Rick and our helper Seth spent much of last Saturday cleaning out the Sheep Barn. While the lambs are still in the barn, we can’t really do a reasonable job of cleaning it out since the lambs have nowhere to go while the tractor shovels out the bedding. As a result, we usually don’t clean out the bedding until after the lambs have gone out onto pasture. Until then, we simply keep spreading clean bedding, slowly but surely building ourselves closer and closer to the roof trusses as bale after bale of straw is spread to keep things relatively clean.
This technique works pretty well since we keep the barn pretty open as soon as spring arrives. With a big garage door on both the north and south ends of the barn, we can open things up and provide for good ventilation while still protecting the youngest lambs from our nasty spring weather. This reduces the ammonia that can build up and make for poor air quality, plus it begins to harden off the lambs, introducing them to the cold nights that they will soon encounter when they are released into our pastures for the growing season.
The problem then is that once the lambs are out in our fields, we are left with a deep layer of soggy and decomposing bedding – this year, nearly eighteen inches deep! Thankfully, Rick can maneuver the tractor with its front end loader to push the bulk of the soiled straw out the big north door and into the manure pile behind. Eventually local farmers will arrive to use this pile to fertilize their fields – good for us, as we get rid of tons of manure, and good for the farmers, who get inexpensive weed-free fertilizer for their fields!
While Rick and Seth worked mid-day on Saturday, they suddenly heard something drop onto the concrete floor. It wasn’t a loud sound, but with only the two of them in the barn, it was a sound that they knew they didn’t make – so they went to investigate. There, at the south garage door of the barn, lay a small featherless bird, obviously having fallen out of its nest. Knowing that it had fallen at least twenty feet or so, they left it there, assuming that it was dead or dying.
By the time I came out an hour or so later, the tiny bird was still alive, and after looking for its nest for a bit, I realized that even if I found the correct nest – which would be a challenge since there are so many of them inside our barn – I had no idea how to get the bird back in! Most of the nests have openings only big enough that the parents can come to bring food for their newly hatched young. There was no way I would be able to get it back in – wherever it might belong!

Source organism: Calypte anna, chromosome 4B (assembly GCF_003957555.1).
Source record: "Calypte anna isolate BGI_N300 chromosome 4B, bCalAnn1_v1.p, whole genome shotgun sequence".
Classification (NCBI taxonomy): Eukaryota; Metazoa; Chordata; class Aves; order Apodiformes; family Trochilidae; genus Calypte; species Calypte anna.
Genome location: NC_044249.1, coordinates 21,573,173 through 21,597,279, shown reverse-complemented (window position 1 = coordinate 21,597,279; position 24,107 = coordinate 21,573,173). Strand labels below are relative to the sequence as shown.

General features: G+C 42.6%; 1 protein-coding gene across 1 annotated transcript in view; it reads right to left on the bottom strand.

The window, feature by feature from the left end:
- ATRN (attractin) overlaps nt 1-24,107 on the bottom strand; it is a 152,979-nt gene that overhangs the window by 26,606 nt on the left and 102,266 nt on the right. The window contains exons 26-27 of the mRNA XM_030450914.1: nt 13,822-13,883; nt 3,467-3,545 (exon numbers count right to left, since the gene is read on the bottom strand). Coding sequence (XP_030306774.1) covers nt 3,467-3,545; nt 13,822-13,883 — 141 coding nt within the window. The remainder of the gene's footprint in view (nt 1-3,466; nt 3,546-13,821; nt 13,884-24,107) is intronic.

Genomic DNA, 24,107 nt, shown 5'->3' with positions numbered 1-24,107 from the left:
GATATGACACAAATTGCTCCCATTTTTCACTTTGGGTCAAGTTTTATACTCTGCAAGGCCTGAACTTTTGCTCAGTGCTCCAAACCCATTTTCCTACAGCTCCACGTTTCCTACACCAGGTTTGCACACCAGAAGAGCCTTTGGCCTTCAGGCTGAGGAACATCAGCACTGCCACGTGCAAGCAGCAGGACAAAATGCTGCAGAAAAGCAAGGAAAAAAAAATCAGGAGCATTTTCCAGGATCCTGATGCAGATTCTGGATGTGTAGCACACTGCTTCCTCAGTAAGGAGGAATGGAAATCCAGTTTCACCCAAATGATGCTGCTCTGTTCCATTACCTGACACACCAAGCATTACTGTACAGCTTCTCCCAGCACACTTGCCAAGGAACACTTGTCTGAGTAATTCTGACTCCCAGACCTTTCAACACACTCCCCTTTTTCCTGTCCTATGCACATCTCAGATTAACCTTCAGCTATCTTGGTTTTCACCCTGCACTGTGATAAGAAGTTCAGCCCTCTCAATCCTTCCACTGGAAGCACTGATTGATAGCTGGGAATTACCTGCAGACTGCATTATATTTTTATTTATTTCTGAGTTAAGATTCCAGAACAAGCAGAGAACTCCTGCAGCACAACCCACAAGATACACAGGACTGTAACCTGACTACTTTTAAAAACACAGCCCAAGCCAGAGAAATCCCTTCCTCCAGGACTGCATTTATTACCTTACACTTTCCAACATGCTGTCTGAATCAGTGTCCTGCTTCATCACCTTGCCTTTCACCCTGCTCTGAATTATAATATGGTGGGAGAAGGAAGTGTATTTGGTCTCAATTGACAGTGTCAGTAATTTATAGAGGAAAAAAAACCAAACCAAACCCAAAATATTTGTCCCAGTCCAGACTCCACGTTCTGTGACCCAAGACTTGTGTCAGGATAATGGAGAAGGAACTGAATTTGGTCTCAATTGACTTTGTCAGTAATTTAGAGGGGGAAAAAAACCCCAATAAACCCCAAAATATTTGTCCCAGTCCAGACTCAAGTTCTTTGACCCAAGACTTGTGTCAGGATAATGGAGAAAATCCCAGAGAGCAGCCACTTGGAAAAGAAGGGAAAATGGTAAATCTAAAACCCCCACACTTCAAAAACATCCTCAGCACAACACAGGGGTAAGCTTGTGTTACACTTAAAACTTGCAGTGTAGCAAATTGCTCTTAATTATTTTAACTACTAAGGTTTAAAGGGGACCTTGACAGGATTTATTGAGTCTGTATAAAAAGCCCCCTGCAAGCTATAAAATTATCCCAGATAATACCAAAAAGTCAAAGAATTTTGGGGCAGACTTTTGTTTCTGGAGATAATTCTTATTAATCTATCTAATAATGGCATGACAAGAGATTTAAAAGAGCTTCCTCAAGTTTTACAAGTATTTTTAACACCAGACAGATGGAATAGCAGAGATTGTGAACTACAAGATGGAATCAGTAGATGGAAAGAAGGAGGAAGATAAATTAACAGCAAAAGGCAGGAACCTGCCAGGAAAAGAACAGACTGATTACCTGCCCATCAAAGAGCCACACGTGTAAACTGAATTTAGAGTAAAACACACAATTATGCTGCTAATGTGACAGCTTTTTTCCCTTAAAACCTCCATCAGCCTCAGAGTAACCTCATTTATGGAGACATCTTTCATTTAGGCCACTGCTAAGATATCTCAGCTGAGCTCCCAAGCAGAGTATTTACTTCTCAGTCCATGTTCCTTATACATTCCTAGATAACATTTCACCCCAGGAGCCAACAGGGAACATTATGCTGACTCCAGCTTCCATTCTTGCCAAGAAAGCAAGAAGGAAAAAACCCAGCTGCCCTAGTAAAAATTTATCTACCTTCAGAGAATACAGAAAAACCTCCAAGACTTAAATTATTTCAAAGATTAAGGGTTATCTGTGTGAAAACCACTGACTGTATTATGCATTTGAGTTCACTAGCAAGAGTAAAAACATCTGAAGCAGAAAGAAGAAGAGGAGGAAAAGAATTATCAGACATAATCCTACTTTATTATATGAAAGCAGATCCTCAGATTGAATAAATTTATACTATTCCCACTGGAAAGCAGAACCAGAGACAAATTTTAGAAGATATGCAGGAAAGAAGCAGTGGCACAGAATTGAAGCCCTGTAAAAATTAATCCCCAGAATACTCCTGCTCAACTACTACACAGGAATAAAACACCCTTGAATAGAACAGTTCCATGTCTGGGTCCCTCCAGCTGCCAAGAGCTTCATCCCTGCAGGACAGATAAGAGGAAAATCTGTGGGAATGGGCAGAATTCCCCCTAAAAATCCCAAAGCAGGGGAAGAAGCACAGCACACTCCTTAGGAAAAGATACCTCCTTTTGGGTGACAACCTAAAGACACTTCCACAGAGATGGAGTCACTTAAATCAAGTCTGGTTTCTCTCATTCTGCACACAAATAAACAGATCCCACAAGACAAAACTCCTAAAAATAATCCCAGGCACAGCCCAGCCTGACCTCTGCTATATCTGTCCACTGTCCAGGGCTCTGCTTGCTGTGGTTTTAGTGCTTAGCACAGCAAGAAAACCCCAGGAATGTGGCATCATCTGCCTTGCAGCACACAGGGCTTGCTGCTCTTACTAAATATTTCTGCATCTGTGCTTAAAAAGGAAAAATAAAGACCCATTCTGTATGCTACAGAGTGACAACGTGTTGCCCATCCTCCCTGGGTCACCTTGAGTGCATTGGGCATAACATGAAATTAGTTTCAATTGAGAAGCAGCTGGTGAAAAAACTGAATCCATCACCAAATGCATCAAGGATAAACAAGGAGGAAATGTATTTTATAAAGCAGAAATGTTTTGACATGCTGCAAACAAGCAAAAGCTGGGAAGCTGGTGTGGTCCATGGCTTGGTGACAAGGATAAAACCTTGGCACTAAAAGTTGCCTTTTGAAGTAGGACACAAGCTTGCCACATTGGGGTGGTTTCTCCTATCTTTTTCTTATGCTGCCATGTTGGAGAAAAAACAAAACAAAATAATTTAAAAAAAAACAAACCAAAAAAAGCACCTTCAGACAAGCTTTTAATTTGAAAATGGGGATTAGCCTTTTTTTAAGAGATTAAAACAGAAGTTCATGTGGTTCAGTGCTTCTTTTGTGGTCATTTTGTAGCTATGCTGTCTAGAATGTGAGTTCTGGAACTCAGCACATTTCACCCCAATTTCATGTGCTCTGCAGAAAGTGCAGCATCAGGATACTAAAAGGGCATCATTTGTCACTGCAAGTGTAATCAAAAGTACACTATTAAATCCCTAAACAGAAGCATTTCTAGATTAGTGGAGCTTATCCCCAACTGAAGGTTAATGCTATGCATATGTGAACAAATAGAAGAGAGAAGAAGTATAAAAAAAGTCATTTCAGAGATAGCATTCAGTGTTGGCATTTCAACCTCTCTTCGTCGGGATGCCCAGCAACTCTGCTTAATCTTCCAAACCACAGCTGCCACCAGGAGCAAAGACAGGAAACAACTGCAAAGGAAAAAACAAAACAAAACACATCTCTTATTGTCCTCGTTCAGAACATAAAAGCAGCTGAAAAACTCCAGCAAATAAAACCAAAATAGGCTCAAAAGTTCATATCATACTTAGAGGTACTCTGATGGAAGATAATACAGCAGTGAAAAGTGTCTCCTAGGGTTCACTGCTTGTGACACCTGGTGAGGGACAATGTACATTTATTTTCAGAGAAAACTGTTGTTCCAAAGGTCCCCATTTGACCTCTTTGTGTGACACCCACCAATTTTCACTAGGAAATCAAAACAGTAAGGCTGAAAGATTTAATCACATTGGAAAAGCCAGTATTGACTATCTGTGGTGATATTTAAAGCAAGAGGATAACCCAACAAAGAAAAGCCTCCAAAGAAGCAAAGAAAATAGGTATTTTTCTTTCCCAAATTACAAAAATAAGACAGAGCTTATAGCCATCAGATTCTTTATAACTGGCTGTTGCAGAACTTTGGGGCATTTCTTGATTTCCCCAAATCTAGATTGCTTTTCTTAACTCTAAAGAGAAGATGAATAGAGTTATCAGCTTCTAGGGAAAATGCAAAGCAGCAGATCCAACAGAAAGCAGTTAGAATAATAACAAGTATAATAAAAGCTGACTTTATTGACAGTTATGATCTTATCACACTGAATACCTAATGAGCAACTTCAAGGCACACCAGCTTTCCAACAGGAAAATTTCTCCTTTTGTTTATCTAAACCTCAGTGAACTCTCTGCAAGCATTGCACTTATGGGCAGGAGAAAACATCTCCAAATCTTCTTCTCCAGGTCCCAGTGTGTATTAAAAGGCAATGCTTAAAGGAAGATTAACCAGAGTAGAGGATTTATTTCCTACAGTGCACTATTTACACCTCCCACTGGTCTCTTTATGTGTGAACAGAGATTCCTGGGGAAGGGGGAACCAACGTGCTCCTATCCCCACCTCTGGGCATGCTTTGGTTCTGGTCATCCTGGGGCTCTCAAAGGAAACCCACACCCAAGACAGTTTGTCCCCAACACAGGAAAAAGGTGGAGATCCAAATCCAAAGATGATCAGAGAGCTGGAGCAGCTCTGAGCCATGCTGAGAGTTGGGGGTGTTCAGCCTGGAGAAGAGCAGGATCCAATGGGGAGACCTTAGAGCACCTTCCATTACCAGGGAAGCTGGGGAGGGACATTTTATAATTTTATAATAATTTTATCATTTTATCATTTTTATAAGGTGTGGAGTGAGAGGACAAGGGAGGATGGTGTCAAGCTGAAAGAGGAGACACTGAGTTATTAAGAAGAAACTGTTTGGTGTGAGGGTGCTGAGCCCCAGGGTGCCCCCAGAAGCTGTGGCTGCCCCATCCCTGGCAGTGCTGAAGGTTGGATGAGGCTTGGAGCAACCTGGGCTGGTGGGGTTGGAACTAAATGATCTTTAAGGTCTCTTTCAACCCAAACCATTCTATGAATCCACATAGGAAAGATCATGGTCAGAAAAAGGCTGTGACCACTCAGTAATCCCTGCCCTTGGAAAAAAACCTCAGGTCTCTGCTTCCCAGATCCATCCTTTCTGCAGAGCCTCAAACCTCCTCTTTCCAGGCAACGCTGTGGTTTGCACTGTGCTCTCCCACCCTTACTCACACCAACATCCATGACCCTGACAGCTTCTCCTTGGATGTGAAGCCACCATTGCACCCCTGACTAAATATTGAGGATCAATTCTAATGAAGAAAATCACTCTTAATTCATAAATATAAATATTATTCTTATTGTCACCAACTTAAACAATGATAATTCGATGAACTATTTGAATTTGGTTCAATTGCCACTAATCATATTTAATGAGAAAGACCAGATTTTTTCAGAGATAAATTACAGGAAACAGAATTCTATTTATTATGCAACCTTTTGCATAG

Instead, I brought the bird into the house and set it up in a bowl lined with wool and paper towels (I eventually removed the wool, since it kept getting caught up in the fibers). It soon became obvious how this bird ended up outside of its nest, since it kept climbing up and falling out of the bowl in which it now lived. I would actually have to look over the majority of the kitchen counter to try to find where it had gone!
I mixed up some emergency bird food from a hard-boiled egg yolk, a bit of peanut butter, and some water, and offered the bird some of that, which it hungrily ate. As I looked over our tiny house guest, I didn’t see any serious injuries, so I set the bowl onto a heating pad to keep it warm and looked up more information on-line to keep our new guest comfortable.
From what I could determine, our friend is a sparrow chick, likely only about seven days old when we found it on Saturday. Since the chick was still alive on Sunday morning, I contacted some friends of ours with young sons to see whether they might be interested in “chick-sitting” for us while we took my mom out to brunch and a movie for Mother’s Day. We had made the plans with Mom weeks before, and I couldn’t figure out how to work a chick into the schedule for the day – particularly since it was eating every 45-90 minutes from dawn to dusk. They happily took on the baby chick and we went on with our plans.
On the way home from our day with my mom, we stopped by the grocery store to pick up a few jars of baby food, as suggested by an on-line article. The article mentioned using chicken baby food for protein and various fruits and vegetables for variety, so that’s what we got. The family watching the chick dropped him off once we returned home on Sunday afternoon – complete with a new name, “Herkie!”
Herkie has been happily gobbling down his chicken with applesauce and blueberries ever since. I had called a local wildlife rehabilitator in hopes that she would take him in, but she has not been returning my calls. I want a good, long life for him (or her), but honestly have enough on my plate that feeding a bird every hour or so doesn’t fit into my life very well. On the other hand, I don’t really have any other options right now, so Herkie is still here, calling to me for feeding every hour or so through the daylight hours. In spite of my insistence that this bird not stay, I am beginning to become attached, so who knows how this will turn out!